It’s the end of the week and you don’t feel like cooking. Getting microwaved food at your local Applebee’s sounds unappetizing, and the rarefied restaurants of Federal HIll are too far away. What’s a person gotta do to eat? Well, if you’re anything like the hundreds of Rhode Islanders who turn out in the early evenings, you go to the food trucks.
Food truck events have exploded over the past few summers. Whether it’s at Narragansett Beach, Hot Club or the PVD Flea, Rhode Islanders are turning out in droves for any clustering of meals that come on wheels. “People are excited to engage in old-style town square environments,” said Eric Weiner, founder and owner of FoodTrucksIn. “You find all kinds of people from all walks of life and all kinds of different economic backgrounds coming out to connect over food trucks.”
Eric’s been a driving force of local food truck events in RI over the past couple of years. FoodTrucksIn started as part of his own love for and frustration with food trucks. He loved the food, but hated trying to track a specific one down. FoodTrucksIn was born from this feeling. It’s a website that allows food trucks to list their menu and, more important for the roving truck foodie, tell people where they are. The website started locally, but now has spread to over 1,300 cities and towns across America.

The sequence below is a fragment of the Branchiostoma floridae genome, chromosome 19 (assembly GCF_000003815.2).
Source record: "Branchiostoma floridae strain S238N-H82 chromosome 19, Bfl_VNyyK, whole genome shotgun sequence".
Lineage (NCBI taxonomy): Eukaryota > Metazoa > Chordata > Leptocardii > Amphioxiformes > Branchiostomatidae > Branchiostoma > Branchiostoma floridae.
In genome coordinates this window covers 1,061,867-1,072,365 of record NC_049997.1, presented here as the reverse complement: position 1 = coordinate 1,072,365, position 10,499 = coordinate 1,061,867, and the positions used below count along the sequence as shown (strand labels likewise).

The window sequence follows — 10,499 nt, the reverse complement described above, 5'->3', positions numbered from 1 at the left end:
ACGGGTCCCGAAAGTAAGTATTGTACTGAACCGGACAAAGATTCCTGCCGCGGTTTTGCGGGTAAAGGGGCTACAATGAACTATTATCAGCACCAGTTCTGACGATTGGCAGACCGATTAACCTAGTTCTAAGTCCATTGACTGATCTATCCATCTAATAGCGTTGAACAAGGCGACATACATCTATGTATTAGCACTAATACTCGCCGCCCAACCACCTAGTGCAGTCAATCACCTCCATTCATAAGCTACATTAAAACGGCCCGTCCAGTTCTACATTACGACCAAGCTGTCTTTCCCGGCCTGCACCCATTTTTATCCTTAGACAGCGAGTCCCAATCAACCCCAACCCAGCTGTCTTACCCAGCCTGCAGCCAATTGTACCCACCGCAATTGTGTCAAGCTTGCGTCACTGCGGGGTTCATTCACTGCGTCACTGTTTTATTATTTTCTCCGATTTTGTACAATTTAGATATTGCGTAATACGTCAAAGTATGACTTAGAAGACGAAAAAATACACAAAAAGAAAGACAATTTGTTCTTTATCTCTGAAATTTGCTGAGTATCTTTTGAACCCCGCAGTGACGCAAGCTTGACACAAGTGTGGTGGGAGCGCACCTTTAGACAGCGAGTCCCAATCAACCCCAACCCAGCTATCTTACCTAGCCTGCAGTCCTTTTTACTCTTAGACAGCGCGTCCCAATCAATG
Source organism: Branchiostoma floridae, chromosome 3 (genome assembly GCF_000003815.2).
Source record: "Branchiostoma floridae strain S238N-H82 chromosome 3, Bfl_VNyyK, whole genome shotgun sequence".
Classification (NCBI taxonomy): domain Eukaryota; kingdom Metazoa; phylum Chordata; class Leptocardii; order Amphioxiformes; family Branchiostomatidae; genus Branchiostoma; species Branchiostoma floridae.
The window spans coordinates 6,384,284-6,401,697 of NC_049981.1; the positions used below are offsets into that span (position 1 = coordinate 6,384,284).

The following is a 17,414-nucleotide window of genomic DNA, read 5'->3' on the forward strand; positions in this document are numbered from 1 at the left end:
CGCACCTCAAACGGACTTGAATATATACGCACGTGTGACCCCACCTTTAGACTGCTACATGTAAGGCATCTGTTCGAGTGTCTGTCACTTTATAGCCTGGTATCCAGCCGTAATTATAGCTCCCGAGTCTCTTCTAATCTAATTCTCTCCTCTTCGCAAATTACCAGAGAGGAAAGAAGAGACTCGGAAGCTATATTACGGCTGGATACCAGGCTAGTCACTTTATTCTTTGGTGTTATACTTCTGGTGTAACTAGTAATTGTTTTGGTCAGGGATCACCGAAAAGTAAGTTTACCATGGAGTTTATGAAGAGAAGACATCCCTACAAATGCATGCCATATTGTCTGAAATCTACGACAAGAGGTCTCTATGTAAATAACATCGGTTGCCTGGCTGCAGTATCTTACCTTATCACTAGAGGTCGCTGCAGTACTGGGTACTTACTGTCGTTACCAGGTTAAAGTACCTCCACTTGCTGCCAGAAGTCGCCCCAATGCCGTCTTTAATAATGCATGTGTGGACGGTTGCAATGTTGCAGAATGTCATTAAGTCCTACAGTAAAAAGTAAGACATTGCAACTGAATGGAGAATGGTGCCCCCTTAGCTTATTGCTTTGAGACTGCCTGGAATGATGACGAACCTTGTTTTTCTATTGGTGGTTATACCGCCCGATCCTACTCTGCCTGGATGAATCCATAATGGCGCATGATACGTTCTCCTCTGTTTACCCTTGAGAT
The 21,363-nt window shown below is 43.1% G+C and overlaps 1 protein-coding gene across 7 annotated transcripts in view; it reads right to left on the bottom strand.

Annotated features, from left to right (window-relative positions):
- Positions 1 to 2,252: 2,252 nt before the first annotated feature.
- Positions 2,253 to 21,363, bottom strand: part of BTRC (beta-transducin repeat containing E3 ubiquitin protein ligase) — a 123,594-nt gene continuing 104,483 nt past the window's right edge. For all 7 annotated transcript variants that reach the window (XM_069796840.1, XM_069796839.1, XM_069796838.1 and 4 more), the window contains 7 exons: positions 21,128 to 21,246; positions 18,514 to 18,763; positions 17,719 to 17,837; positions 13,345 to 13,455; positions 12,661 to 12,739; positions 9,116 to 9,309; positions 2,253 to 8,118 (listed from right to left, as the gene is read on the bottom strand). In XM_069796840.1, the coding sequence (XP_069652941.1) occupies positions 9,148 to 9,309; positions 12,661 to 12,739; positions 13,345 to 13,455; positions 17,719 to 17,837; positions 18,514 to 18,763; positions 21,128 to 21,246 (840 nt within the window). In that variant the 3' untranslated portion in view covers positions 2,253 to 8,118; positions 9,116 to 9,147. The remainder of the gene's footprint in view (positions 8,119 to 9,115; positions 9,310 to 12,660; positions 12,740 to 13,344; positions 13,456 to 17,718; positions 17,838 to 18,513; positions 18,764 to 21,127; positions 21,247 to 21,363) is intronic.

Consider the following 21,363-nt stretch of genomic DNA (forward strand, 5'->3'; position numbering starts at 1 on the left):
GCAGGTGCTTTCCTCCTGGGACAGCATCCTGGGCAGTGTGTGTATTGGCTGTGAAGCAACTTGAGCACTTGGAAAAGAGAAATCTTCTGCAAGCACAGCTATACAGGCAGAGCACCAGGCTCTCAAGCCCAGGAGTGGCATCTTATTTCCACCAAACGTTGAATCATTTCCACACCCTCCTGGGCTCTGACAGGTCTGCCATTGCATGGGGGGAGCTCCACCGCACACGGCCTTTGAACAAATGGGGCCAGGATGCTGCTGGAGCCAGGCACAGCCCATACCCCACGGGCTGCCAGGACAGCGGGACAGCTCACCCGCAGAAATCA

Chances are if you’ve gone to a food truck event, it’s likely been one of Eric’s. The most well-known is Food Truck Friday, recurring every week during the summer at the Carousel Village in Roger Williams Park. What started in 2015 with a handful of trucks has exploded into a foodie powerhouse; this season features 18 or 19 food trucks per week. FoodTrucksIn also has started events in Woonsocket and Warwick this season. Eric notes that even though Lil Rhody is far from lacking restaurant options, the state has fully embraced the food truck scene, letting it revitalize that New England, small-town community feel. What surprises Eric is just how many people come out regularly. “I spoke at one of the events and thanked a couple of the people I knew to have come out every week,” he said. “And then the rest of the night I have others coming up to me and asking why I didn’t mention them. I hadn’t realized just how large our regular following is.”
FoodTrucksIn is about to debut its house band. Made up of solo artists who have performed at the Carousel Village events, they call themselves the Food Truck Fives. They perform funky covers of popular hits from the past 40 years, and they debut at a Rocky Point food truck event on July 6. FoodTrucksIn is organizing a couple of events at Mulligan’s Island in Cranston, combining food trucks with Mulligan’s own features such as glow-in-dark-dodgeball. And on September 16, the PawSox Stadium in Pawtucket will hold its first Food Truck and Craft Beer Festival.
These days, aside from organizing bigger and better events, Eric spends time working with local governments to streamline and update their laws concerning food trucks, some of which haven’t been updated since the time of horse and buggies.
Not all food truck events you’ll encounter are hosted by FoodTrucksIn. The Providence Flea hosts excellent food truck events almost every week, and Narragansett Town Beach hosts twice weekly events along its famous coastline. Wherever you find them rolling in, Rhode Islanders’ taste for food that comes to them is not going away anytime soon. New trucks and new foods are coming on line all the time. And Eric’s favorite food truck? “The one that’s right in front of me,” he says laughing.